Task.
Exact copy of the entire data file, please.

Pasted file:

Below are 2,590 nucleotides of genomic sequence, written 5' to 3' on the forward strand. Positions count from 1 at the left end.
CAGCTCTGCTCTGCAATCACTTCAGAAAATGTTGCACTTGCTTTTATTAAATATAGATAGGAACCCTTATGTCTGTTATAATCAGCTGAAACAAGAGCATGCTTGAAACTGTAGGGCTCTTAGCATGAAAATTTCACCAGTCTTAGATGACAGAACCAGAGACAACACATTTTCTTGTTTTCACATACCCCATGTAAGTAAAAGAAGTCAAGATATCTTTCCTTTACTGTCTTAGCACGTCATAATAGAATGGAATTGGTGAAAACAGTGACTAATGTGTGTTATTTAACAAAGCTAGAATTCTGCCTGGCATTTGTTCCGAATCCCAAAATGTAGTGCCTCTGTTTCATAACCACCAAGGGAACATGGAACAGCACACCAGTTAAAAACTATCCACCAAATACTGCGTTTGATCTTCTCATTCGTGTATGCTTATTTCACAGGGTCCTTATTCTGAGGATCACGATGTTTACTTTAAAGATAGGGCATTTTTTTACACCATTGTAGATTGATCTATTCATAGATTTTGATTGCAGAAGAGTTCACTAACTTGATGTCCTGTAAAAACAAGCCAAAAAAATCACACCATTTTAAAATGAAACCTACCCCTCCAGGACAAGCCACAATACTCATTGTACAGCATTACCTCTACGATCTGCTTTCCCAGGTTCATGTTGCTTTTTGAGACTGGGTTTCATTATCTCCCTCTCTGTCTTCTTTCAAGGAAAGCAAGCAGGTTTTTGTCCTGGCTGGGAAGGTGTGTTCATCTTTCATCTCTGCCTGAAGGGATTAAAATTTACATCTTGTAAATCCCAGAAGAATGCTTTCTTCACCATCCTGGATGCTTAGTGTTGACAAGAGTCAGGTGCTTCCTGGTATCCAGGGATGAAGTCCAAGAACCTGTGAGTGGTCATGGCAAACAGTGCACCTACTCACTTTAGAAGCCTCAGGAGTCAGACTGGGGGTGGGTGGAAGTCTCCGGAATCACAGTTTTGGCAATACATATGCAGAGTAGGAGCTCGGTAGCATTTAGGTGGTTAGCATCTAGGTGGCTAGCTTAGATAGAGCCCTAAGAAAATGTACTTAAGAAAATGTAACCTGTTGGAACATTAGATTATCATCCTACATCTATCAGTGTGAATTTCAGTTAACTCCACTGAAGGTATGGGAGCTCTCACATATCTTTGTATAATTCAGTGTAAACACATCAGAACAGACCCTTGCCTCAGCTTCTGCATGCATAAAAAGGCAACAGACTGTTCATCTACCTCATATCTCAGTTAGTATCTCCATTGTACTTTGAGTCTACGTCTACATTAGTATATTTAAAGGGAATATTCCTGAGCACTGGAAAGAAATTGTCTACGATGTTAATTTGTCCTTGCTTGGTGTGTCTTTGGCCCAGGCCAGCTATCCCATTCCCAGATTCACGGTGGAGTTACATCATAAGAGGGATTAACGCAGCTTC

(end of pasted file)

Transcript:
Below are 2,590 nucleotides of genomic sequence, written 5' to 3' on the forward strand. Positions count from 1 at the left end.
CAGCTCTGCTCTGCAATCACTTCAGAAAATGTTGCACTTGCTTTTATTAAATATAGATAGGAACCCTTATGTCTGTTATAATCAGCTGAAACAAGAGCATGCTTGAAACTGTAGGGCTCTTAGCATGAAAATTTCACCAGTCTTAGATGACAGAACCAGAGACAACACATTTTCTTGTTTTCACATACCCCATGTAAGTAAAAGAAGTCAAGATATCTTTCCTTTACTGTCTTAGCACGTCATAATAGAATGGAATTGGTGAAAACAGTGACTAATGTGTGTTATTTAACAAAGCTAGAATTCTGCCTGGCATTTGTTCCGAATCCCAAAATGTAGTGCCTCTGTTTCATAACCACCAAGGGAACATGGAACAGCACACCAGTTAAAAACTATCCACCAAATACTGCGTTTGATCTTCTCATTCGTGTATGCTTATTTCACAGGGTCCTTATTCTGAGGATCACGATGTTTACTTTAAAGATAGGGCATTTTTTTACACCATTGTAGATTGATCTATTCATAGATTTTGATTGCAGAAGAGTTCACTAACTTGATGTCCTGTAAAAACAAGCCAAAAAAATCACACCATTTTAAAATGAAACCTACCCCTCCAGGACAAGCCACAATACTCATTGTACAGCATTACCTCTACGATCTGCTTTCCCAGGTTCATGTTGCTTTTTGAGACTGGGTTTCATTATCTCCCTCTCTGTCTTCTTTCAAGGAAAGCAAGCAGGTTTTTGTCCTGGCTGGGAAGGTGTGTTCATCTTTCATCTCTGCCTGAAGGGATTAAAATTTACATCTTGTAAATCCCAGAAGAATGCTTTCTTCACCATCCTGGATGCTTAGTGTTGACAAGAGTCAGGTGCTTCCTGGTATCCAGGGATGAAGTCCAAGAACCTGTGAGTGGTCATGGCAAACAGTGCACCTACTCACTTTAGAAGCCTCAGGAGTCAGACTGGGGGTGGGTGGAAGTCTCCGGAATCACAGTTTTGGCAATACATATGCAGAGTAGGAGCTCGGTAGCATTTAGGTGGTTAGCATCTAGGTGGCTAGCTTAGATAGAGCCCTAAGAAAATGTACTTAAGAAAATGTAACCTGTTGGAACATTAGATTATCATCCTACATCTATCAGTGTGAATTTCAGTTAACTCCACTGAAGGTATGGGAGCTCTCACATATCTTTGTATAATTCAGTGTAAACACATCAGAACAGACCCTTGCCTCAGCTTCTGCATGCATAAAAAGGCAACAGACTGTTCATCTACCTCATATCTCAGTTAGTATCTCCATTGTACTTTGAGTCTACGTCTACATTAGTATATTTAAAGGGAATATTCCTGAGCACTGGAAAGAAATTGTCTACGATGTTAATTTGTCCTTGCTTGGTGTGTCTTTGGCCCAGGCCAGCTATCCCATTCCCAGATTCACGGTGGAGTTACATCATAAGAGGGATTAACGCAGCTTC